Keep the paper next to your bed at nighttime, and if you begin to have an overactive mind again, remind yourself that you've written it all down and there's nothing else that can be done at night to take care of the problem. It takes practice, but this technique can be very helpful.

When To See A Specialist If you find that you have tried some of the above techniques and they just aren't helping, consider seeing a specialist in behavioral sleep medicine (BSM). BSM specialists are specifically trained in these issues and may be able to help you sleep better on a regular basis. 

Tuesday, April 22, 2014

How to Manage Worry

11 Habits Of People Who...

11 Habits Of People Who Never Worry

Worry is, sadly, an inevitability of life. Bad things are bound to happen, and the natural human reaction is to think about the negative consequences that could potentially arise.
However, worry is rarely productive -- "it's something we do over and over again, without much resolution, and it's typically of the worst-case scenario of the future," explains Jason Moser, Ph.D., an assistant professor in the Department of Psychology at Michigan State University, who has conducted studies on worry.
"There’s always an element of uncertainty, always an element of catastrophe," he tells HuffPost. Unlike fear, which has a more pin-pointable source (like a spider on the wall), people worry over "an amorphous, future uncertain threat -- something bad that mighthappen."
While the research isn't clear on the extent to which people are predisposed to worry, it is clear that there are some personality types that are more linked to worrying than others. Neuroticism seems to be tied to worrying, for instance, as is general intolerance of uncertainty, Moser says. And while everyone worries from time to time, it is possible to worry so much that it starts to have a noticeable impact on your daily life.
But even if you are a worrier, you're not doomed -- there are a number of effective strategies that worriers can use to stop the cycle. Moser and Christine Purdon, Ph.D., a licensed psychologist, professor and executive director of the Centre for Mental Health Research at the University of Waterloo, shared some of the most effective habits and strategies for squelching worry, as well as some common traits shared by people who aren't bogged down by it:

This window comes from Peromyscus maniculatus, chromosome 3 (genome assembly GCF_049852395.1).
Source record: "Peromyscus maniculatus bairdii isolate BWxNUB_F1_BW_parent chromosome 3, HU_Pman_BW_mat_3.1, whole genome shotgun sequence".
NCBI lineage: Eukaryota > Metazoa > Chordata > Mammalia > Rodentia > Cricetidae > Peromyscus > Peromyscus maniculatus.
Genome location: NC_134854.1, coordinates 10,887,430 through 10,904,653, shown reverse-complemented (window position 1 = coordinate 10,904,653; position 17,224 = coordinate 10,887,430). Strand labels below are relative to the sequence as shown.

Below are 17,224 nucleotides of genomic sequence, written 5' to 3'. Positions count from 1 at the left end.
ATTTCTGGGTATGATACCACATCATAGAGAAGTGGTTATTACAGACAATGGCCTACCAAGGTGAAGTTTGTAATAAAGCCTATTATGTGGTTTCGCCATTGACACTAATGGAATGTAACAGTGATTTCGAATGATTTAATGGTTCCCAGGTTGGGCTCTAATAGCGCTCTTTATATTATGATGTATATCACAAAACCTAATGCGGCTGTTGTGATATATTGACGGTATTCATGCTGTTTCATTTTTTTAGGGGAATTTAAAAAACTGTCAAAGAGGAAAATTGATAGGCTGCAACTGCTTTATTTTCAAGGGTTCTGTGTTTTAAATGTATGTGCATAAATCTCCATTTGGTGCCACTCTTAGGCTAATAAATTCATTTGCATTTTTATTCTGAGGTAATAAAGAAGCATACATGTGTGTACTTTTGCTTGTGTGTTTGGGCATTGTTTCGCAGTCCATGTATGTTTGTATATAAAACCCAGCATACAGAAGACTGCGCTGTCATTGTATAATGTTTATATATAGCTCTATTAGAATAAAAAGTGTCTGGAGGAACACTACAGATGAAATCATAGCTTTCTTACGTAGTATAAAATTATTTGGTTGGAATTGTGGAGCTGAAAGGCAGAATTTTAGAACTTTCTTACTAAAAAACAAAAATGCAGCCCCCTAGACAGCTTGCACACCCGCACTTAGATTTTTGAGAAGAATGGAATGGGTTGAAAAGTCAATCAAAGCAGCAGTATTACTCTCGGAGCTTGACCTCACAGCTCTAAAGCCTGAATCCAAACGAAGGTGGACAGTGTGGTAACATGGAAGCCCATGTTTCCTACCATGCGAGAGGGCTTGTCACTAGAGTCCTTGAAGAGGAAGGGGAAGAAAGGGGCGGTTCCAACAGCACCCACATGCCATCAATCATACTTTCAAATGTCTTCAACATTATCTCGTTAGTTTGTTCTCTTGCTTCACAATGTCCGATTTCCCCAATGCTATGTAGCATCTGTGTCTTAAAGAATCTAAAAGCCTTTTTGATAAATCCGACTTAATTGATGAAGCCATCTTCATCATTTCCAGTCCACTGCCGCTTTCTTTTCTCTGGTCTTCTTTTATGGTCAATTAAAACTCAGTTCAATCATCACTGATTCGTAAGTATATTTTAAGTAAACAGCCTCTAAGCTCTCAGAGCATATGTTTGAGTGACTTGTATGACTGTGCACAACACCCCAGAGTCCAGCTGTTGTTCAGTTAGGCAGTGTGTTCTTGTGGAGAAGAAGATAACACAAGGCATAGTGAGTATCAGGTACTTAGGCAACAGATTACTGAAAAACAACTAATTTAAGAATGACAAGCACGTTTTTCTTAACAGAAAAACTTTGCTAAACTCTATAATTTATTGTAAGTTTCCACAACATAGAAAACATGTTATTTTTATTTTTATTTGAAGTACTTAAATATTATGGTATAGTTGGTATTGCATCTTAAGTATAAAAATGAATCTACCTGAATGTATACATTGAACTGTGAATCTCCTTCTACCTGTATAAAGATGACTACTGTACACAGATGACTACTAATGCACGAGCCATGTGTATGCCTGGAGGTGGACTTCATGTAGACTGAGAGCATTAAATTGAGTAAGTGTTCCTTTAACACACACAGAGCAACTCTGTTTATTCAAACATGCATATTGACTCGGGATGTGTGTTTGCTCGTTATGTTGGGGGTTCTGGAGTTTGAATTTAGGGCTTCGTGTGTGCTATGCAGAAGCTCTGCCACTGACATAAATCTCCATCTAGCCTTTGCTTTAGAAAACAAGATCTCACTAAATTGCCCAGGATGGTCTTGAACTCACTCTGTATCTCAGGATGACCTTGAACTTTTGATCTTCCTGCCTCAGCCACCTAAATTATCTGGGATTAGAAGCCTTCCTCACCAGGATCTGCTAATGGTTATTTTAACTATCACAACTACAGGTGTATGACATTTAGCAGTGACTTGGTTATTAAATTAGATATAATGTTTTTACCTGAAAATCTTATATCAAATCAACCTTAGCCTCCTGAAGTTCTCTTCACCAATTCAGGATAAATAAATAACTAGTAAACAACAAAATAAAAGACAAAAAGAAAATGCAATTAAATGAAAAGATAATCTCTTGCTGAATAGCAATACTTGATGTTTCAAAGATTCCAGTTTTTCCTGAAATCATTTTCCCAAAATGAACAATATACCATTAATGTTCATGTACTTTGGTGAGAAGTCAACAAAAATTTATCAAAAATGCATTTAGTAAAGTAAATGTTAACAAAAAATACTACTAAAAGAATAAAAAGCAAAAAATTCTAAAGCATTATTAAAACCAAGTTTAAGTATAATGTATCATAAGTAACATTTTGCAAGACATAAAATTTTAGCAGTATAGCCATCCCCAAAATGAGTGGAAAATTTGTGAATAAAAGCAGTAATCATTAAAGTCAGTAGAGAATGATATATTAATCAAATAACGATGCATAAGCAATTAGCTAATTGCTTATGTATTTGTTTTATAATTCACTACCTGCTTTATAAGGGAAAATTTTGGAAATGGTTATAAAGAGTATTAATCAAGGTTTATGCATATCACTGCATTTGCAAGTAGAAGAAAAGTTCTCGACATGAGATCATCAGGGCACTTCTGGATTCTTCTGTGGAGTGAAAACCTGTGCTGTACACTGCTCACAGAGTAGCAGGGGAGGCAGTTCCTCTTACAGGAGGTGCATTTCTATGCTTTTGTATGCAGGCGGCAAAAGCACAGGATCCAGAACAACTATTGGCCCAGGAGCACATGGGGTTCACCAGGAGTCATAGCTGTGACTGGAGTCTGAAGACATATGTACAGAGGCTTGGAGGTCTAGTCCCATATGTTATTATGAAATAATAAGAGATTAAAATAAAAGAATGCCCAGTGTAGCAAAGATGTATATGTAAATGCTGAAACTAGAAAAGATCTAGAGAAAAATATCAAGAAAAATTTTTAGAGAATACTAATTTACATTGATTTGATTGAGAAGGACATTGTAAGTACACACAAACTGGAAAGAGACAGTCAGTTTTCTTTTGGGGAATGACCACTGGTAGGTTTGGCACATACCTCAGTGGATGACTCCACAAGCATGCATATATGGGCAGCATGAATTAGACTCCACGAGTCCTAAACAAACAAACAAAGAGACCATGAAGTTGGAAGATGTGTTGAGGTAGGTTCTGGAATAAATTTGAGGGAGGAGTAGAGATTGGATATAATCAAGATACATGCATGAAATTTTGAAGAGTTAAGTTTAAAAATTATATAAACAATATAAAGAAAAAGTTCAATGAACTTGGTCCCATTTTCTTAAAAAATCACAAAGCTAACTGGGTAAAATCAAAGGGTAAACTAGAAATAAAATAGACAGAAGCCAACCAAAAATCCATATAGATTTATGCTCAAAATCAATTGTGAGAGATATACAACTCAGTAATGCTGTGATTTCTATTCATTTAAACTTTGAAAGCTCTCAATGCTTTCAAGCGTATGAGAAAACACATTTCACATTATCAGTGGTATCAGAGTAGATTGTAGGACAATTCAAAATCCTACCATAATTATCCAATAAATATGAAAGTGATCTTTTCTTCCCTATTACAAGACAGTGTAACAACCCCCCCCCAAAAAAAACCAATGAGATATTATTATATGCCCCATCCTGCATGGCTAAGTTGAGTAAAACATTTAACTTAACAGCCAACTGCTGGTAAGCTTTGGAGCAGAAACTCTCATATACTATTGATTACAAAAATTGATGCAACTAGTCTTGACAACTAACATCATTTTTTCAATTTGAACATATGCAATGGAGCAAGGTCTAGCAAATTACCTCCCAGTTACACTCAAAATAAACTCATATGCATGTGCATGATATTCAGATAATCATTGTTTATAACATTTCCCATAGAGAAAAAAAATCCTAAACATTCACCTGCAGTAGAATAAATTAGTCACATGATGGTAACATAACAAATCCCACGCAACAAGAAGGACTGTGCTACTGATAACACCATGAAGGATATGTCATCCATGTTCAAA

They focus on the present.
Perhaps one of the biggest differences between worriers and non-worriers is the ability to stay in the present, and not get bogged down by things that have yet to happen. Purdon calls it a "worry chain" -- the idea that one worry will spur a "what if," which spurs another worry and another "what if," and so on. Non-worriers are able to look at a problem and recognize what solution needs to be implemented, "but a worrier isn't able to get that kind of distance," she explains. "The mind goes a lot faster."
For instance, say your son comes home with a bad grade. If you're a worrier, you might then worry that this will cause your son to fail the class, which will then impair him from getting into college. However, if you're a non-worrier, you'll realize that the immediate issue at hand is just that your son needs to study harder in this particular class -- and that's that. "I'm able to say, 'He usually does really well, he's smart, he’s dedicated, he’ll be fine; this is a blip, not a pattern,'" Purdon says. Whereas when worriers become anxious, their "intentional focus narrows to threat cues. They can get themselves very anxious very quickly."
They practice mindfulness.
Because staying in the present is so fundamental to squashing worry, practicing mindfulness can help you to steer focus away from a hypothetical issue that could develop down the road. "It keeps you in the here and now and it helps you be more aware of your thoughts," Purdon says.
And therapy, such as cognitive behavioral therapy (CBT) and acceptance and commitment therapy, can also help worriers stop the negative cycle, since they focus "on the idea of not wrestling and disconfirming the worries, but getting people to focus on their life and values and focus on the present moment so they can make decisions," Moser adds.
Their brains actually function differently in a worry-inducing event.
Moser recently had a study come out in the Journal of Abnormal Psychology, showing that the brains of worriers and non-worriers actually work differently in a stressful event. For the study, Moser and his colleagues had 71 female study participants answer surveys that indicated whether they were generally positive thinkers or negative thinkers/worriers. Then, the participants looked at negative images -- such as a woman having a knife held to her throat by a masked man -- as their brain activity was monitored and recorded.
Moser found that the brains of the positive thinkers were less active than those of the negative thinkers/worriers. In fact, "the worriers actually showed a paradoxical backfiring effect in their brains when asked to decrease their negative emotions,” he explained in a statement. “This suggests they have a really hard time putting a positive spin on difficult situations and actually make their negative emotions worse even when they are asked to think positively.”
They're more willing to take chances.
While worriers have a hard time making decisions -- they take a long time because they can become crippled by all the potential negative outcomes -- non-worriers are more willing to test out solutions to a problem even if a bad outcome is possible, Moser says. In that same vein, non-worriers are also more flexible in the way they think about things, so they don't get stuck in a negative thinking rut.
They have a sense of perspective.